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Mar 30

Written by: Diana West
Tuesday, March 30, 2010 6:38 AM 

Qom, Iran: One site of Maliki's post-electioneering. (The other is Tehran.)

US media seem to be missing a Big Piece of the post-election picture in Iraq, perhaps, as noted yesterday, because it is taking place in Iran. Asia Times, the Guardian, The Independent, the Irish Times have all noted the, at the very least, intriguing news, missed here as far as I can tell, that last week, Iraqi PM Maliki, in second place after the vote count with 89 seats to Allawi's 91, sent emissaries to garner support for a ruling parliamentary coalition (153 seats) to Tehran, where they met with A-jad, and to Qom, where they met with Moqtada al-Sadr. But didn't Maliki leave Shiite politics behind him, or something? Isn't the Allawi "victory" -- by two seats -- an indicator that "secular" Iraq is here to stay? (Right.) Some would laugh, almost, but maybe we should just say time will tell.

More from the German news service DPA:

Baghdad - Iraqi Vice President Tariq al-Hashimi is "worried" by talks in Iran on forming a new Iraqi government, he told a leading regional daily published Tuesday.

Intense political jockeying has followed last week's announcement that former prime minister Ayad Allawi's Iraqi List had narrowly won March 7 parliamentary elections. Aides to incumbent Prime Minister Nuri al-Maliki, whose State of Law bloc placed a close second in the polls, on Monday met with Shiite preacher Moqtada al-Sadr in the Iranian city of Qom to discuss forming a coalition government.

"Iraqis are very worried about the meetings (in Iran) because they signal the redrawing of the political map along sectarian lines," al- Hashimi, a Sunni Muslim who campaigned with Allawi's list, told the regional daily al-Sharq al-Awsat. "Neighbouring countries' interference in (Iraq's) internal matters is clear," al-Hashimi charged. Al-Maliki has vowed to challenge the election results in court, saying he has evidence of fraud. His bloc also hopes to convince members of rival coalitions to switch sides before parliament reconvenes in June, following a Federal Court ruling that the coalition with the most seats in June will have the right to form a government.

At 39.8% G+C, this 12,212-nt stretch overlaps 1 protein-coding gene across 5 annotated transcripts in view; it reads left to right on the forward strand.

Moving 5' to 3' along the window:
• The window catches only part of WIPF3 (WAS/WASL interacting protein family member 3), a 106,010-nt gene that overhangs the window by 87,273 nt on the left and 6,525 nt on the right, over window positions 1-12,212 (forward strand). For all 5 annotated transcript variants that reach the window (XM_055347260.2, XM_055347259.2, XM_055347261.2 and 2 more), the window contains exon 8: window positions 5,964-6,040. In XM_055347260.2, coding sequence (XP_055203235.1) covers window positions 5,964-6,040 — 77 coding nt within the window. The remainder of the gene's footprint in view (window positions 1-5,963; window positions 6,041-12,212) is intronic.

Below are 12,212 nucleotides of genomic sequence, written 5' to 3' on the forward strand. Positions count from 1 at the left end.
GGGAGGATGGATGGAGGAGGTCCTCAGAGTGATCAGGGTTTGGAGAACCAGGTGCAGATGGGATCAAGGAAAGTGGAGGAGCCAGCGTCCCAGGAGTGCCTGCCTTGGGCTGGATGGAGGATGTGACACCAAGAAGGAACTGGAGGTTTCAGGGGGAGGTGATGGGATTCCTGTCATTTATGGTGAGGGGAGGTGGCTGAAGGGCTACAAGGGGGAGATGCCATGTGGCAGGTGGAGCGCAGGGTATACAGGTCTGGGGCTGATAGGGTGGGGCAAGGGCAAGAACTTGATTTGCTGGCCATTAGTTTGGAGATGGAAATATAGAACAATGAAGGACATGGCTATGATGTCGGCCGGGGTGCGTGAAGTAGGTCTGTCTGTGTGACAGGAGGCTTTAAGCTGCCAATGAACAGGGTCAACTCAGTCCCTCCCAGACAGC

"The Federal Court's opinion is not binding on anybody, because it is not the competent authority," al-Hashimi told al-Sharq al-Awsat, which is based in London and funded by the Saudis.

You've heard of the Sino-Soviet split? What if Iraq becomes the epicenter of the Saudi-Iranian split? In some ways it already is. Indeed, if Maliki is still Iran's boy, Allawi, as mentioned below, is heavily funded by Saudi Arabia. Such a split, of course, would be an awful drag on both Iran and Saudi Arabia -- and that would be just too darn bad, wouldn't it?

Al-Sadr's followers ran with the Iraqi National Alliance (INA), a coalition of Shiite religious parties that came a close second to al- Maliki's bloc in many predominantly Shiite provinces in southern Iraq. Al-Maliki's aides have said they hope to assemble a government including INA members and the Kurdistan Alliance, which easily won the polls in northern Iraq's semi-autonomous Kurdish region.The  INA's 70 seats in the new parliament could make it an indispensable part of any ruling coalition.

Sadrist politicians, who won 40 of the INA's seats, have expressed reservations about a government led by Allawi, who presided over a joint US-Iraqi military campaign against them when he was prime minister in 2004.

"Expressing reservations" sounds like demanding political power as a condition for joining a Maliki coalition.

According to Asia Times, the jockeying looks likes this:

Allawi's coalition is a motley crew of former Ba'athists (such as Allawi), secular Sunnis and Shi'ites, nationalists, anyone who is against Iranian interference, plus a collection of provincial parties. Allawi was heavily supported by all Sunni states in the Gulf - especially Saudi Arabia. He secured a surprising number of votes from Sunnis in northern and western Iraq. In Baghdad, he received not only the remaining Sunni votes (the city is now overwhelmingly Shi'ite) but also a lot of secular Shi'ite votes.

In Maliki's State of Law coalition, the predominant power is his Islamic Da'wa party. Before the election, Maliki got into bed with INA [the Shiite bloc containing the Sadr group] and organized what for all practical purposes was a purge of the vast security and intelligence apparatus (which are de facto financed by US taxpayers).

The INA itself was put together in Tehran in the summer of 2009 as the late Abdul Aziz al-Hakim, the leader of ISCI, lay dying. His son, Ammar al-Hakim, is now the head of ISCI. The key truce between Muqtada al-Sadr and al-Hakim was organized by none other than the speaker of the majlis (Iranian parliament), Ali Larijani, who is an Iraqi born in Najaf, as well as the commander of the Quds Force of the Islamic Revolutionary Guards Corps (IRGC).

Now Tehran is pulling no punches. Late last week, a meeting in Tehran united Maliki's people, Sadrists, President Jalal Talabani (a Kurd), and Vice President Adil Abdel Mahdi of ISCI. Target: find the way to set up a non-Allawi-led coalition ...

Got that? Meanwhile, no one should be surprised if they eventually succeed.

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